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Chesapeake Passage

Midnight Run

We're nearing the upper edge of the Virginian Sea Trench when Captain Pedersen, master of the Taiko, decides he has seen enough of this pilot.

Van Metre will soon come up against the Rappahannock Shoals, the largest underwater shallows in the Chesapeake, but the sea captain is finally comfortable giving up the bridge. He has seen Van Metre maneuver through three channels and pass one ship. "I have an old pilot who has been there before," Pedersen says, standing by the exit door. "I go down and take some paperwork." And perhaps some sleep.

With the captain below, Van Metre swings sharply west by northwest into the Rappahannock Channel, a 14-mile furrow that cuts through the Rappahannock Shoals. There are no natural troughs around this huge, Baywide hump, and no satisfactory explanation for why it's here. Van Metre runs the channel on a 322 compass heading, adjusting for drift from an ebb tide that's pushing against the hull.

At the end of the shoals, Van Metre calls for Zero-Zero-Zero: We're headed due north up the Deep Trench, the long paleo-channel- dug out by the Susque-hanna River during the last ice age. Here the Bay bottom drops away to depths of 100 feet and more. We're not halfway to Baltimore yet, but the Deep Trench, long and straight, has the look of the home stretch at the Preakness. And Van Metre, the ship jockey, takes a gentle whip to his big horse, asking with his courtly manners for more RPM. The Taiko slowly ramps up to 19 knots.

Van Metre gets through nights like this with coffee and conversation. The first mate from Norway tells him about rehabbing the Taiko in China. Van Metre tells him about fishing Eastern Shore rivers with Indian names and watching dozens of oyster buyboats stacked high with harvest. The bridge radio crackles with tugboat talk, some of it drifting down the night from Delaware Bay.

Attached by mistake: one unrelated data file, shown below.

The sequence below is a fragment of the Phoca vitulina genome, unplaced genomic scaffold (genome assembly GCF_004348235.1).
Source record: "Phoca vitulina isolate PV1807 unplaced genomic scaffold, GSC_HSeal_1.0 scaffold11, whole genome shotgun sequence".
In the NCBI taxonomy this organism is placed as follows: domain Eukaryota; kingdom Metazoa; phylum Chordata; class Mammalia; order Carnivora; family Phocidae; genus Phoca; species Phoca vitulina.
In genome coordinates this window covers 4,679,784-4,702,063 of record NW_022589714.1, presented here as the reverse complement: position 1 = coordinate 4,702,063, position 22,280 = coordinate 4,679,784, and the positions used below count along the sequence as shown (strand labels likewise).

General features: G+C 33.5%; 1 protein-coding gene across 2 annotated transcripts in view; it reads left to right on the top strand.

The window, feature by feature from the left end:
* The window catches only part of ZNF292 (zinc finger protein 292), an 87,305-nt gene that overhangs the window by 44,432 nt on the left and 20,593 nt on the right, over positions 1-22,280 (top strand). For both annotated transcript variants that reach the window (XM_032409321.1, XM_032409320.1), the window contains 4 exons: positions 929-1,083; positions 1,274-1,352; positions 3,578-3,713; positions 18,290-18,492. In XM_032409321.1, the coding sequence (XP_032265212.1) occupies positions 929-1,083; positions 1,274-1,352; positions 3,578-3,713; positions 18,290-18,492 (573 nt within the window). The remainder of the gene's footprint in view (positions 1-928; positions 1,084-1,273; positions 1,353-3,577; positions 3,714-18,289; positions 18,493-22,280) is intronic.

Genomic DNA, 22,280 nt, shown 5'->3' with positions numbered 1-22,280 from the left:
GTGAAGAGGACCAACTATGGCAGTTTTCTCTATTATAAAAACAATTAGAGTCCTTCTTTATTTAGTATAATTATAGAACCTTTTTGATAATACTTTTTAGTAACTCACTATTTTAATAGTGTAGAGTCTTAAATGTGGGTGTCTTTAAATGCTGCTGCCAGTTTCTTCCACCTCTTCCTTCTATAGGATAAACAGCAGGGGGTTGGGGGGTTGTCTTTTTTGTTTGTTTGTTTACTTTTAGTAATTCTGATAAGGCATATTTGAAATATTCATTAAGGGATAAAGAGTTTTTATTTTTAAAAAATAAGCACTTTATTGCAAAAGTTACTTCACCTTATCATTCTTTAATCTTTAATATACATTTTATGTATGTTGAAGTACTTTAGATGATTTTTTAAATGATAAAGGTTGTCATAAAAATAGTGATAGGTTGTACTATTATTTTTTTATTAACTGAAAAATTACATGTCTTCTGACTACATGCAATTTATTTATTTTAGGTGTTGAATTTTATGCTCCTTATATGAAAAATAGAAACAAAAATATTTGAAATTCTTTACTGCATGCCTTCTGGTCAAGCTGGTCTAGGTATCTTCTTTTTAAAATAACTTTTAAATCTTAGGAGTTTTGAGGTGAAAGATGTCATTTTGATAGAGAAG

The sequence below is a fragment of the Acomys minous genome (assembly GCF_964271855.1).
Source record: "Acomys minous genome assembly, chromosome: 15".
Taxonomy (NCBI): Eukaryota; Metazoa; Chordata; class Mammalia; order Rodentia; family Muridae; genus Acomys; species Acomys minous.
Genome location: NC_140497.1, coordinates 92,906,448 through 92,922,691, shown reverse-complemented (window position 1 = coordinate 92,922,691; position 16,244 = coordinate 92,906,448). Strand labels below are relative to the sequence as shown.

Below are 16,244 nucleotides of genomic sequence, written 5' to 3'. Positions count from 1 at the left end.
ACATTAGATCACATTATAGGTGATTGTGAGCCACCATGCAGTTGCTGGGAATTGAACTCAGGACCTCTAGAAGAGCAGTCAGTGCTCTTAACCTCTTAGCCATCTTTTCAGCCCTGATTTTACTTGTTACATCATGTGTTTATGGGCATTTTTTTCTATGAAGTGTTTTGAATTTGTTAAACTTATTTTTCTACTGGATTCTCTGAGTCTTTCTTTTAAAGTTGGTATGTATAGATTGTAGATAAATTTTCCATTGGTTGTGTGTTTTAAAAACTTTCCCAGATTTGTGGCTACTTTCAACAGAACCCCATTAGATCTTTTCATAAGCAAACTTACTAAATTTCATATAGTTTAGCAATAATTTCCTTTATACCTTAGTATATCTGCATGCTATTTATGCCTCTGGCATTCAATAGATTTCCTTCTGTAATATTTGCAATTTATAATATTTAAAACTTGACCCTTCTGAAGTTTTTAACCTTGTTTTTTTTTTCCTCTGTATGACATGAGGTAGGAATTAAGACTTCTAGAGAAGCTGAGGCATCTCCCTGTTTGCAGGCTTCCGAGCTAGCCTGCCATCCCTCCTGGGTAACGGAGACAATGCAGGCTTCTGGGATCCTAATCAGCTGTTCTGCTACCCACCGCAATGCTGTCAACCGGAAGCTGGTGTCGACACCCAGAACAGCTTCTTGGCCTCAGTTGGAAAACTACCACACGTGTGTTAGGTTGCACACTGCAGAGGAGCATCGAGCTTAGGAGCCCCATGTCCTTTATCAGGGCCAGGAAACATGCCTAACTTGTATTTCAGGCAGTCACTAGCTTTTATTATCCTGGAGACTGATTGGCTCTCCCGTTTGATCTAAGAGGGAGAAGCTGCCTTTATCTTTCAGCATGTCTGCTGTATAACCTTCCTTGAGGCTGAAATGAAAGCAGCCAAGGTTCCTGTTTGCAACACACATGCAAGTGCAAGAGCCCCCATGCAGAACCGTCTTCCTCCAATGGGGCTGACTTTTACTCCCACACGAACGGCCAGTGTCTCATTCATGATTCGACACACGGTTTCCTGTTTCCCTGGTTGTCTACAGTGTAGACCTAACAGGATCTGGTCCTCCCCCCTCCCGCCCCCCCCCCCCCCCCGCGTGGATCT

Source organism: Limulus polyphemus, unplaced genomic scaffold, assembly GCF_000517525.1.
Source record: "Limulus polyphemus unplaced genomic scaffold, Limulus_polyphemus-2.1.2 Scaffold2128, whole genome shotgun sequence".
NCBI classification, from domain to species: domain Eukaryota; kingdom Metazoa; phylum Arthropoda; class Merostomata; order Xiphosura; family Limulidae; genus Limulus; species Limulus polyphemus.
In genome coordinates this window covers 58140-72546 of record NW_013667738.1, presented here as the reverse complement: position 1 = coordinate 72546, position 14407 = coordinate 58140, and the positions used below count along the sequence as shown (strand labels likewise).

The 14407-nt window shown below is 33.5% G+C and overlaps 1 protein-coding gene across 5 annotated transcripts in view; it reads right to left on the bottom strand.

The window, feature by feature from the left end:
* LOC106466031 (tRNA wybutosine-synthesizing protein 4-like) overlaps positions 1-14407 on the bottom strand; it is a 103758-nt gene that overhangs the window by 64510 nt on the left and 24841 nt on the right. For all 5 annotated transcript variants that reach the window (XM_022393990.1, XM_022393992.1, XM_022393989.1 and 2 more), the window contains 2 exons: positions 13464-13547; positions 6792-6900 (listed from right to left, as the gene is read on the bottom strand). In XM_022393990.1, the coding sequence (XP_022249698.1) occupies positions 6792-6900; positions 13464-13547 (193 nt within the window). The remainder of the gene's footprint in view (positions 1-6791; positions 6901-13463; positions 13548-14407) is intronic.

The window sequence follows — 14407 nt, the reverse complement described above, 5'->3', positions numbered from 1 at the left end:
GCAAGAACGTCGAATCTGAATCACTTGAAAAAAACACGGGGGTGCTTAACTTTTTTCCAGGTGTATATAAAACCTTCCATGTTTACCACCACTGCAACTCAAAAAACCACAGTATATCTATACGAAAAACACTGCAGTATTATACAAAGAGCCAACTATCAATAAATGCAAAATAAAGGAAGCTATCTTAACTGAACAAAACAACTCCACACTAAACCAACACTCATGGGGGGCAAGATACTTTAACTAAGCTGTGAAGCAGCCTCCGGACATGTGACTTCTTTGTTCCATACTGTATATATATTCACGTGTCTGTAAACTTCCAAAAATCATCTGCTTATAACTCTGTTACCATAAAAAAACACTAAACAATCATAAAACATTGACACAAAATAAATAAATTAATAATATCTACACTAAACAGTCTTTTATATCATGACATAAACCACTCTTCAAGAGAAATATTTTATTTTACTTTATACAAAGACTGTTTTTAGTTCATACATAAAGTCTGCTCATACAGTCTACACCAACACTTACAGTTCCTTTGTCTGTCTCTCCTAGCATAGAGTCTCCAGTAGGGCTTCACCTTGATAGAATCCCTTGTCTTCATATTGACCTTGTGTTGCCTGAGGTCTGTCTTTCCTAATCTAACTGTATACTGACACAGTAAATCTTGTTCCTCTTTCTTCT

As the night deepens and he rides yet another ship up the Trench, one of 4,000 or more ships he's piloted, he thinks also about retirement — climbing down the Jacob's ladder for a last time. "It's a big decision. You do something all your life," he says, "and then you look at the rest of your life and decide what you want to be doing with it." Fishing, gardening, raising Japanese koi fish, watching more lacrosse, the game he played at the University of Maryland — these are some of the things he would be doing. But what does he do with all those buoys and lights and channels he carries around in his head?

Dawn's Early Light

In the gray pre-dawn, the Bay Bridge is a dim skeleton asleep in distant haze. By the time the Taiko cruises under it, cars and trucks are crossing above us, headlights on, early morning drivers off to work. In the wheelhouse of a Ro/Ro carrying even more cars to Baltimore, Van Metre gets ready to finish his work day. Just north of the Bay Bridge he starts the Taiko through the last, tricky stretch: the Baltimore entrance channels.

Seven channels in all, some named for the engineers who dug the trenches: four Craighill channels, the Brewerton channel, then Fort Carroll, and finally the Fort McHenry Channel leading under the Francis Scott Key Bridge — a series of linked cuts that allows Van Metre to squeeze his big ship through shoals built up by the unending sediment flows washing down the Patapsco and Susquehanna rivers.